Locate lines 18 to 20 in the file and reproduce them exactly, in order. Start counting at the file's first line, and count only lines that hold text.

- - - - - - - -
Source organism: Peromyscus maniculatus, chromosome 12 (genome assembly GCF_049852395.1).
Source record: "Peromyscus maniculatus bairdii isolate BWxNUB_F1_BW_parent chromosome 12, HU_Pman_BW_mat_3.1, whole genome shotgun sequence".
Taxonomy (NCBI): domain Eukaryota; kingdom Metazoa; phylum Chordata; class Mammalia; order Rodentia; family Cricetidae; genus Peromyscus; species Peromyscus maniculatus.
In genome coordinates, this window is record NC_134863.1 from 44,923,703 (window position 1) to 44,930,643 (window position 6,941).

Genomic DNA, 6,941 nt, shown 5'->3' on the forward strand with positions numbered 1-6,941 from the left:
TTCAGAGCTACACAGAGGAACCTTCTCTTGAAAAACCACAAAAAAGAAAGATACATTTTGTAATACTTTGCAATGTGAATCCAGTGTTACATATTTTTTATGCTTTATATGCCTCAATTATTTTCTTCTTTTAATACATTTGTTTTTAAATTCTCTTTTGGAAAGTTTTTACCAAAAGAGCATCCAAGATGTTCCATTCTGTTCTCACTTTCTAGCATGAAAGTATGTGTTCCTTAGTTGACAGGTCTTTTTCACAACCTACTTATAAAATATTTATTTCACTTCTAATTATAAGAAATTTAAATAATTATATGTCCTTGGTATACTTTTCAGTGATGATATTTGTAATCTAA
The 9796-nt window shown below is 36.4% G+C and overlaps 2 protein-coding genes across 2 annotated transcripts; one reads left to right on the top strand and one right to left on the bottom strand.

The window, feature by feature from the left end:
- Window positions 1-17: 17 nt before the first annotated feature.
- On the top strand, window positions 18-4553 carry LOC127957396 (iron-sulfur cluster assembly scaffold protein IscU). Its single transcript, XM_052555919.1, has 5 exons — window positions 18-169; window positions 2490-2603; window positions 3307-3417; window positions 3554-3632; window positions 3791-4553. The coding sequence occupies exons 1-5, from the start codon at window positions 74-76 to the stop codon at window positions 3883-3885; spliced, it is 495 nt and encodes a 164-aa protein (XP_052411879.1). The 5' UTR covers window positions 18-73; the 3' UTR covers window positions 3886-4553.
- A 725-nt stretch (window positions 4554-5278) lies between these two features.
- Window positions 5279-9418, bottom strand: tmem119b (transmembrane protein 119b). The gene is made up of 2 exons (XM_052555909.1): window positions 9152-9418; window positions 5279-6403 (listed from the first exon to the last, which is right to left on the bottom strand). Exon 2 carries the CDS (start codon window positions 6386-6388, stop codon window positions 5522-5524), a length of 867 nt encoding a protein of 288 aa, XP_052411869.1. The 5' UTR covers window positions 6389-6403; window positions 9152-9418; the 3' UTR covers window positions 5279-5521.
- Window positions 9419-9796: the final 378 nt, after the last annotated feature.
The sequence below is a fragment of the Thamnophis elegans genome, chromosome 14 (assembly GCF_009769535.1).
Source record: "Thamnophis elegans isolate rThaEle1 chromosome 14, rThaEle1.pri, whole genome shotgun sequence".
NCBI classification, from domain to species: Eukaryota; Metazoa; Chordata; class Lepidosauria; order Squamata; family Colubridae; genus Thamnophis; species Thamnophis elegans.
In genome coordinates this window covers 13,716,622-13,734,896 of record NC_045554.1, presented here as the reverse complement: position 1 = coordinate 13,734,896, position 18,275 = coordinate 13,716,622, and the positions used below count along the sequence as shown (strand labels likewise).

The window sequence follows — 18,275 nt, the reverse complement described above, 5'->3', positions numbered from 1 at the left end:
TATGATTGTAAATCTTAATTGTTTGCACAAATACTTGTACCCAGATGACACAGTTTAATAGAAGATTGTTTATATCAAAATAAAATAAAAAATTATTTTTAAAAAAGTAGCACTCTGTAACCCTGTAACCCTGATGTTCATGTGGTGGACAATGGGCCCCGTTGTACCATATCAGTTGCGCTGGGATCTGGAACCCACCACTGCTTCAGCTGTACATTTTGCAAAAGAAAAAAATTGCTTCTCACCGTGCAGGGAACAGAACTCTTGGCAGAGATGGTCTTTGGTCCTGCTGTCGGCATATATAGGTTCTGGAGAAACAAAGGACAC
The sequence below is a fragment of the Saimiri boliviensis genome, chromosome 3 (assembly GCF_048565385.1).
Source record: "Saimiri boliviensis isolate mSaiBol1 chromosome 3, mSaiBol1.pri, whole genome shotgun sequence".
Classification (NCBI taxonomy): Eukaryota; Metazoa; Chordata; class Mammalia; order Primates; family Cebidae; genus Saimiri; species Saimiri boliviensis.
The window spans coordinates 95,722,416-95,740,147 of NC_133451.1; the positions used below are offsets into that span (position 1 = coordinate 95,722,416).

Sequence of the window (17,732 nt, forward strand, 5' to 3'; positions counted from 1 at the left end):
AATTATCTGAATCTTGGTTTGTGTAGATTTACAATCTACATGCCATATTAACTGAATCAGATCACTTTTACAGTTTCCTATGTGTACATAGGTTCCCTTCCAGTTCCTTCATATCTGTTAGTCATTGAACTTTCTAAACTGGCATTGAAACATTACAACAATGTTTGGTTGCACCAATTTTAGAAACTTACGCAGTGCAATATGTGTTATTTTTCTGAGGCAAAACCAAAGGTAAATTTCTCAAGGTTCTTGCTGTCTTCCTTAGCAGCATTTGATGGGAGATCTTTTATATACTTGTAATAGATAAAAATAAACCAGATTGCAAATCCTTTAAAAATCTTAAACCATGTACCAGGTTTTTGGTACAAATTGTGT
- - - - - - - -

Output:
The window sequence follows — 18,275 nt, the reverse complement described above, 5'->3', positions numbered from 1 at the left end:
TATGATTGTAAATCTTAATTGTTTGCACAAATACTTGTACCCAGATGACACAGTTTAATAGAAGATTGTTTATATCAAAATAAAATAAAAAATTATTTTTAAAAAAGTAGCACTCTGTAACCCTGTAACCCTGATGTTCATGTGGTGGACAATGGGCCCCGTTGTACCATATCAGTTGCGCTGGGATCTGGAACCCACCACTGCTTCAGCTGTACATTTTGCAAAAGAAAAAAATTGCTTCTCACCGTGCAGGGAACAGAACTCTTGGCAGAGATGGTCTTTGGTCCTGCTGTCGGCATATATAGGTTCTGGAGAAACAAAGGACAC
The sequence below is a fragment of the Saimiri boliviensis genome, chromosome 3 (assembly GCF_048565385.1).